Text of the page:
Research shows to disrupt online extremism freewill is key

Douglas Wilbur ’14, a visiting Ph.D. scholar in the Department of Communication at UTSA, has published a study that shows how researchers can craft message campaigns to protect individuals from adopting extremist views.

According to his research, when people are explicitly told that they are free to accept or reject propagandistic claims, the likelihood of choosing a moderate view increases. This was a result of a survey of attitudes that tested counter-propaganda strategies, which stressed a person’s autonomy, and then measured sentiments after exposure.

The study was recently published in Social Influence with collaborators at the University of Missouri.

“It’s ironic, if you think about it. Empowering individuals to make choices when they encounter extremist messaging appears to help people resist such claims,” Wilbur said. “What this research showed is consistent with other findings. You tend to see a trend where people will make the right choice.”

The Pew Research Center found that two out of every three Americans say social media has a negative impact on what occurs within the U.S. The primary reasons listed in that same survey were misinformation and hate speech.

To combat propaganda in the past, strategists have relied on attitude inoculation theory. Analogous to how physical vaccines inoculate people against a virus, communication messages use psychological inoculation through exposure to both negative messages but also techniques to resist such attacks. As a result, people train and build their psychological immunity to resist future persuasion attempts. The shortcoming of this approach, however, is that it’s difficult to apply to large groups.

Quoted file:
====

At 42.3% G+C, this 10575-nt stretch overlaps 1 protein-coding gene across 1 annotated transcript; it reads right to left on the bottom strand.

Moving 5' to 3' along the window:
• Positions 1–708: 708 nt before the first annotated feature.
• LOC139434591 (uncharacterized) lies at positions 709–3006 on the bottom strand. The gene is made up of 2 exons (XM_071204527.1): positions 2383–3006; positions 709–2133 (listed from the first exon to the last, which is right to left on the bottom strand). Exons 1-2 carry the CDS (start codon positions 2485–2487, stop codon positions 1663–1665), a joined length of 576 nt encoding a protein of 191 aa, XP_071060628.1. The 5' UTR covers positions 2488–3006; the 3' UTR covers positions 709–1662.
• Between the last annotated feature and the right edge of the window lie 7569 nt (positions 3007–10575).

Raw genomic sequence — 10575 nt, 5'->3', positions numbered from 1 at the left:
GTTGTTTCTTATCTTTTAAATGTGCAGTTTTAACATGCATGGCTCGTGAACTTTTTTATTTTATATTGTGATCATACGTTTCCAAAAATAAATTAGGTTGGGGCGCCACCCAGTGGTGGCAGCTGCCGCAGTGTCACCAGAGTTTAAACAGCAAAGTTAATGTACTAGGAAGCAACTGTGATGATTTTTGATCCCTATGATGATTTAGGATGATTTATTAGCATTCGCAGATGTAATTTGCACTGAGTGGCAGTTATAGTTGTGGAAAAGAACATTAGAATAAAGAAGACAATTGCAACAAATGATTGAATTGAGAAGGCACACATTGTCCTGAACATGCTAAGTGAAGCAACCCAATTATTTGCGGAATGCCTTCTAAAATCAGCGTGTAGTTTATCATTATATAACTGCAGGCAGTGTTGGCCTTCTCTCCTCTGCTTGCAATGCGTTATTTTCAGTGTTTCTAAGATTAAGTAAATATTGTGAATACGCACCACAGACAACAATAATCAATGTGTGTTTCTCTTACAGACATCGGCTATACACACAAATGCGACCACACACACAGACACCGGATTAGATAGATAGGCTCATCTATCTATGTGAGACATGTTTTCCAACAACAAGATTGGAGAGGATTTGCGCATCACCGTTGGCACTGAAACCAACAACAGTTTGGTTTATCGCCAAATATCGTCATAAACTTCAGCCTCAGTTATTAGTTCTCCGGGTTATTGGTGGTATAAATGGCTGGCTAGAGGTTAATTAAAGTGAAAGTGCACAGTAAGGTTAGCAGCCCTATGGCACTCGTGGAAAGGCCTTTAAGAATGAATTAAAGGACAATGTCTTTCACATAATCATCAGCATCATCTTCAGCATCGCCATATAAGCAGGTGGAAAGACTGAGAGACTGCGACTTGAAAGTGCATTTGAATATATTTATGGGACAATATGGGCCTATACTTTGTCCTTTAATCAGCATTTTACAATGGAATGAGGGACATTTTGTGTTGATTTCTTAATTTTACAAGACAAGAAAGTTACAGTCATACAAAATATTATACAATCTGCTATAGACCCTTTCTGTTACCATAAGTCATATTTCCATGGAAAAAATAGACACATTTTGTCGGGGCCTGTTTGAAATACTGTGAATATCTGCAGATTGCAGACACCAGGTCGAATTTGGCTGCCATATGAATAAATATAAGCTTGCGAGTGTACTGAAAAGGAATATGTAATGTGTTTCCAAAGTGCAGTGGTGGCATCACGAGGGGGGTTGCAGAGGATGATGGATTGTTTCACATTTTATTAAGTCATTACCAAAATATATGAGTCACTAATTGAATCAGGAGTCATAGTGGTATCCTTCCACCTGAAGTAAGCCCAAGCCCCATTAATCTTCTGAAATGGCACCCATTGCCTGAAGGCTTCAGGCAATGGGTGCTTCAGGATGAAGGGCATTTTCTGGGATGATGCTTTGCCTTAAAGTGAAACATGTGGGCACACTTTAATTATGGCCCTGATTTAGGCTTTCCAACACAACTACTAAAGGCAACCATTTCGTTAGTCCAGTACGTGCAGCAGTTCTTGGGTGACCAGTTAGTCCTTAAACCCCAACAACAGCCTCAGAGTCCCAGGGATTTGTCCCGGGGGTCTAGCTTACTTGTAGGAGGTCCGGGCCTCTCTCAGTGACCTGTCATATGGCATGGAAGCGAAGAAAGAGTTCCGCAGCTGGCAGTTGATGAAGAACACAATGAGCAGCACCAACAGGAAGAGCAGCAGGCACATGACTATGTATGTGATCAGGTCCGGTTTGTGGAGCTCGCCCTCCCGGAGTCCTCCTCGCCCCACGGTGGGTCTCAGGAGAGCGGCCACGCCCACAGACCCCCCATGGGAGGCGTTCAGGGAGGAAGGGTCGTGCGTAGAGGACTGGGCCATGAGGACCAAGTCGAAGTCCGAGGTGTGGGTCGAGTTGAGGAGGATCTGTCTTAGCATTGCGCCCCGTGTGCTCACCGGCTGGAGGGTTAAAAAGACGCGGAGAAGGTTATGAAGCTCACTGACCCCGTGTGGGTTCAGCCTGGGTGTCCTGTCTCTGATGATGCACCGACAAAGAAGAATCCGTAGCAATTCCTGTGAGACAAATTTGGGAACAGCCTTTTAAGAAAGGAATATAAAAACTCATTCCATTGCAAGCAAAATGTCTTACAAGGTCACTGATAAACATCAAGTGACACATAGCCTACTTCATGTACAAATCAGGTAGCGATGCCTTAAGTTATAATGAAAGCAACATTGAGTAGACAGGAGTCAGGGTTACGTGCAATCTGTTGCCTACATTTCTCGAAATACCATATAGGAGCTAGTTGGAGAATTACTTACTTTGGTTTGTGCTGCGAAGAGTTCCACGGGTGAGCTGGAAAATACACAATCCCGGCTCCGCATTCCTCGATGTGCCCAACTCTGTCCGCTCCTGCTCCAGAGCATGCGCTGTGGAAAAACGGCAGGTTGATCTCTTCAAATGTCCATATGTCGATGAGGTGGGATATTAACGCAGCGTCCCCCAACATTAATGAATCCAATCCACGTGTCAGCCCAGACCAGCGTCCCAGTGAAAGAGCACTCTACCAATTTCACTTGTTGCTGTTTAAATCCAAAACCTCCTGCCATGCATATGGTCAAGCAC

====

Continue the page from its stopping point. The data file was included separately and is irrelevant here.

With that limitation in mind, Wilbur tested two counter-propaganda strategies for boosting peoples’ resistance to extremist propaganda. One is based on self-determination theory, or DPT, which argues that people are curious, active, and health-seeking as long as their psychological needs are met. Primarily, in this approach, the individual needs to have agency and control over their actions. Similarly, the other strategy tested relies on psychological reactance theory, or PRT, which assumes that people have strong negative reactions when they feel their freedom is threatened.

Wilbur recruited close to 400 participants online and told them they would read extremist messages. Respondents were randomly assigned to either a neutral control condition, a DPT approach (‘it is your choice to agree or not’), or the PRT condition (‘don’t let them manipulate you’). They then read and rated their agreement of two anti-immigrant extremist messages. After exposure, both campaigns produced lower agreement to the extremist messages when compared to the control condition — regardless of political affiliation.

Wilbur elaborated that the benefits of these agency-based campaigns is that they can be built beforehand and are not message-specific. These proactive strategies and the resulting advantages are a departure from previous approaches that Wilbur himself used during his military tour in Afghanistan. There, he served as a communications officer and was tasked with blocking Al-Qaeda recruiting efforts, yet the existing communications methods at his disposal were slow and reactive.

“Al-Qaeda would put out a video to recruit. Then we would have to discredit it, but this would take time to get a counter-product (opposing argument via pamphlets or videos) out there,” Wilbur recalled.

His approach aims to disrupt the radicalization process among vulnerable population groups.

“If we could prime people to think they have autonomy, then yes, they would be more likely to resist propagandist messages,” Wilbur said. “We can even build messages about the COVID-19 vaccine — campaigns that tell people that they can chose whether to take the vaccine or not. You want to stress freedom.”

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